Mr. Giuliani has made multiple trips to Ukraine to gather material that is damaging to the Biden campaign, and his December visit came as he tried to shift the political conversation from impeachment proceedings against Mr. Trump to unsubstantiated claims about Mr. Biden’s wrongdoing.
He later hosted Mr. Derkach on his podcast and has repeatedly highlighted the Ukrainian’s claims against the Biden family.
Mr. Giuliani has accused the Bidens of protecting Burisma, the energy company where Hunter Biden was a board member. Those allegations are mostly baseless. While vice president, Mr. Biden took actions to fight corruption that Burisma would not have welcomed, Democrats have said.
Intelligence officials delivered a classified report to top Trump advisers late last year that included information related to Mr. Giuliani and disinformation efforts, according to a former administration official. Another official said Mr. Trump was involved in at least a casual discussion about those efforts.
But at the time, advisers were urging Mr. Trump to keep his distance from Mr. Giuliani amid the House impeachment inquiry. Mr. Giuliani had helped prompt the inquiry because of his push to undermine Mr. Biden and became a key figure in it. He expressed anger that he was tarnished during the impeachment inquiry, people briefed on conversations with him said, and has been seeking ever since to prove he was right about Mr. Biden.
Mr. Giuliani’s work seized attention in the presidential race again this week when The New York Post published articles about Mr. Biden and his son based on material Mr. Giuliani provided. The Biden campaign rejected the reports, and Facebook and Twitter deemed them so dubious that they limited access to them.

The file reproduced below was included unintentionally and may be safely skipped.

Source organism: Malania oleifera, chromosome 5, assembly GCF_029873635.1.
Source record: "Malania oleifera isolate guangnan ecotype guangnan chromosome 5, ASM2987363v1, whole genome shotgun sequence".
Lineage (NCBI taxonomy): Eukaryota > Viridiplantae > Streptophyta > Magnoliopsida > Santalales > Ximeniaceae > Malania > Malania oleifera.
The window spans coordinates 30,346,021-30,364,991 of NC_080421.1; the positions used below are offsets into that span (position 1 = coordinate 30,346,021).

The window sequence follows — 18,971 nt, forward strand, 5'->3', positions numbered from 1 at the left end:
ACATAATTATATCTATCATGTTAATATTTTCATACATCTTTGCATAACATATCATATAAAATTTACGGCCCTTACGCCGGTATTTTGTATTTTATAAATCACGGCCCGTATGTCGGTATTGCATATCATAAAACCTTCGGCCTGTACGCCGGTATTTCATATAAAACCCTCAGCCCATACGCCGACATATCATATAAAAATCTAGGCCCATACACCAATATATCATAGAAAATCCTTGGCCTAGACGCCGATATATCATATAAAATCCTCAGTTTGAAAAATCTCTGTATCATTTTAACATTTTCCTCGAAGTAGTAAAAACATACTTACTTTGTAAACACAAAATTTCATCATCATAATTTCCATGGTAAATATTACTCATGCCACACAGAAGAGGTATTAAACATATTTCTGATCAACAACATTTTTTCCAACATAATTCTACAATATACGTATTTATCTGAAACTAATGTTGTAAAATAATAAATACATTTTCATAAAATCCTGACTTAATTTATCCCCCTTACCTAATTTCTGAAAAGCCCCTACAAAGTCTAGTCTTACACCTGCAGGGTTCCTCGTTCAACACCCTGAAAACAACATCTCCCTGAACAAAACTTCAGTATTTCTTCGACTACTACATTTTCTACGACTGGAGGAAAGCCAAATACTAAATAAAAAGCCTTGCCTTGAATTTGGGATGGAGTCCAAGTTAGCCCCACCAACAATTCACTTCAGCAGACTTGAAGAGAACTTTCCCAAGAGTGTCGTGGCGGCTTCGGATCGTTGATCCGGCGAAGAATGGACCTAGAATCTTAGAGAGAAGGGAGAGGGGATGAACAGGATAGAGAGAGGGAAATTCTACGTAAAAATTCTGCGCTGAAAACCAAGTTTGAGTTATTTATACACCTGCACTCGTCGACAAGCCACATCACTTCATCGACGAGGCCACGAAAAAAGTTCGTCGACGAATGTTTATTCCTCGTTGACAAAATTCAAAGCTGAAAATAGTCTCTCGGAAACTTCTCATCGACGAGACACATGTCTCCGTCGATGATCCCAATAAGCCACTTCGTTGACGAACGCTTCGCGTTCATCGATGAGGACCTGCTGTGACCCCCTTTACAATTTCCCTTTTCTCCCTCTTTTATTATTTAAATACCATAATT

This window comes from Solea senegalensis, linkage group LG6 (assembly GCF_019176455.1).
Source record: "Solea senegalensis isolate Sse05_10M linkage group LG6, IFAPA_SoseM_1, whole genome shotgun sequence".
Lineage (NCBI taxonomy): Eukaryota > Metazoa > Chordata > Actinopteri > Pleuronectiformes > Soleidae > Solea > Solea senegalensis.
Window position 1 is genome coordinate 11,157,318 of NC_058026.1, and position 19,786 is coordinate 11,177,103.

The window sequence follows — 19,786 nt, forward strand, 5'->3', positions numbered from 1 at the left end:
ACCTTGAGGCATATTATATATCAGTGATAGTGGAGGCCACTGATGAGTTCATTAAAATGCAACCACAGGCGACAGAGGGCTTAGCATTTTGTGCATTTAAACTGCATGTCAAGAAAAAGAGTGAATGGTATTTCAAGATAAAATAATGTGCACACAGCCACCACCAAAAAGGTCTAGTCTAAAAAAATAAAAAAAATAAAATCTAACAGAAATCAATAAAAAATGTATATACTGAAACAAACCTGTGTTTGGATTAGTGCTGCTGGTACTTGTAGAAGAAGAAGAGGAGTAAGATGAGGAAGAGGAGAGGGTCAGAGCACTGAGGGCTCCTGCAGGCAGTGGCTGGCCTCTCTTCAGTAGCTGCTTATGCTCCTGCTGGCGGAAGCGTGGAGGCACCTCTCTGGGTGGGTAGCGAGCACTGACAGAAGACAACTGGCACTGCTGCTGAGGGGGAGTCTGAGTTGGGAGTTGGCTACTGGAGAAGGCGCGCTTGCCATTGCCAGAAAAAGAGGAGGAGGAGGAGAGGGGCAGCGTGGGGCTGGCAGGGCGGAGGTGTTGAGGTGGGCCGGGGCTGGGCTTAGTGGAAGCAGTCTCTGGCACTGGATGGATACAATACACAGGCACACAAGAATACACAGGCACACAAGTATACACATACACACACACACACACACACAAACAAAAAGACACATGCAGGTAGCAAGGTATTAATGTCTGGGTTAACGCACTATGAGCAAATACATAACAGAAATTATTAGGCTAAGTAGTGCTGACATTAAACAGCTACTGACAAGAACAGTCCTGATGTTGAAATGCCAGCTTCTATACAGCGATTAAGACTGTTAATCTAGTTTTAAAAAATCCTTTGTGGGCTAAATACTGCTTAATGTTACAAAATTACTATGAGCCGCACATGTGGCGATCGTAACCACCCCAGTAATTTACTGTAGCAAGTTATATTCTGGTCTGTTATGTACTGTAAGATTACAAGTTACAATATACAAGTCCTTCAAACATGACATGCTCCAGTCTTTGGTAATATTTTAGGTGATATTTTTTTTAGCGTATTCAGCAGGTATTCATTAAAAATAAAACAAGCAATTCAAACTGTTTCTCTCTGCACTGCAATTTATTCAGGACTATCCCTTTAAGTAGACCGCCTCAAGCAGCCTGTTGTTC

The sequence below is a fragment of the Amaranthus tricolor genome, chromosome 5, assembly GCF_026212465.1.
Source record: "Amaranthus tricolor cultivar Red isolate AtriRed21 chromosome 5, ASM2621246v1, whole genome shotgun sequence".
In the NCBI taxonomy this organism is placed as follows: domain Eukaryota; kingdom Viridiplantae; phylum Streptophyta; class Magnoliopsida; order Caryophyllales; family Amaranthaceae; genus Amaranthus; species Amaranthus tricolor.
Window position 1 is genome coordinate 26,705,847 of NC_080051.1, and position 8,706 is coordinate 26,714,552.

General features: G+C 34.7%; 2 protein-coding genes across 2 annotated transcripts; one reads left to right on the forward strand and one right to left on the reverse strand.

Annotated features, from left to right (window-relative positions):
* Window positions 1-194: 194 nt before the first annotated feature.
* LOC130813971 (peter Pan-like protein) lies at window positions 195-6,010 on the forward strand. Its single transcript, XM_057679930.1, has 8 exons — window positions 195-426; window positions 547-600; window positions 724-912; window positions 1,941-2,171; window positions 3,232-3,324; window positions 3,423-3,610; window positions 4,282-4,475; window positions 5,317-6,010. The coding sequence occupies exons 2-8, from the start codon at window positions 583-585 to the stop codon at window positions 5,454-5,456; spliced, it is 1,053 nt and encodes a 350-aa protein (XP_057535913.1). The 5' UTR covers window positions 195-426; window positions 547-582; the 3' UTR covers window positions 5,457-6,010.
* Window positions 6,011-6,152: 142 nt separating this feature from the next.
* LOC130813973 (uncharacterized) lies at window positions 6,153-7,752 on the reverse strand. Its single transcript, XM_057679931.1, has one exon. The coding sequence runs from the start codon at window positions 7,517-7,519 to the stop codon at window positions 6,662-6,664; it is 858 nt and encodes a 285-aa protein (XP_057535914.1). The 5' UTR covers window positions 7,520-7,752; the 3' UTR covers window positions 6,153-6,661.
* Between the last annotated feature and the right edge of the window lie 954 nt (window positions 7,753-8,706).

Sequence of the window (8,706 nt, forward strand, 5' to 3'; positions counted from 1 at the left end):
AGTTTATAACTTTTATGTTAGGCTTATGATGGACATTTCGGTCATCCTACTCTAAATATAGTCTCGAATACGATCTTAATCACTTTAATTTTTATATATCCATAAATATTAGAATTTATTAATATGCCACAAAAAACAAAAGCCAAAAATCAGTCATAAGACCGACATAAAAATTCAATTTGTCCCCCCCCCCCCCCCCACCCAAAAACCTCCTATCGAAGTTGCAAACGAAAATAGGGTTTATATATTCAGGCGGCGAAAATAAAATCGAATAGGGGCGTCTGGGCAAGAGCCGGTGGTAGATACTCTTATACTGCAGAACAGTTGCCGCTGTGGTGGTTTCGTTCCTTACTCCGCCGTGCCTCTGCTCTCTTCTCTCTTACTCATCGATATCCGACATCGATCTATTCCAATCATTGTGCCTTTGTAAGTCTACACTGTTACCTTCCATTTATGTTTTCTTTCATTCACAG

The New York Times has not been able to verify the information that Mr. Giuliani furnished to The Post, which he said came from a laptop left at a Delaware repair shop. The owner of the shop has given conflicting accounts to reporters, and Mr. Giuliani’s acquisition of the laptop has raised questions about the material on it.
Some former officials who have not reviewed the material suspect it could be Russian disinformation and noted Mr. Giuliani’s work with Mr. Derkach.
The intelligence warning to Mr. Trump in December had nothing to do with the laptop, a former official said.
Intelligence officials have issued a series of warnings about Mr. Derkach and other Ukrainians they believe are being used to spread disinformation, either directly by Russian intelligence or by oligarchs friendly to Moscow.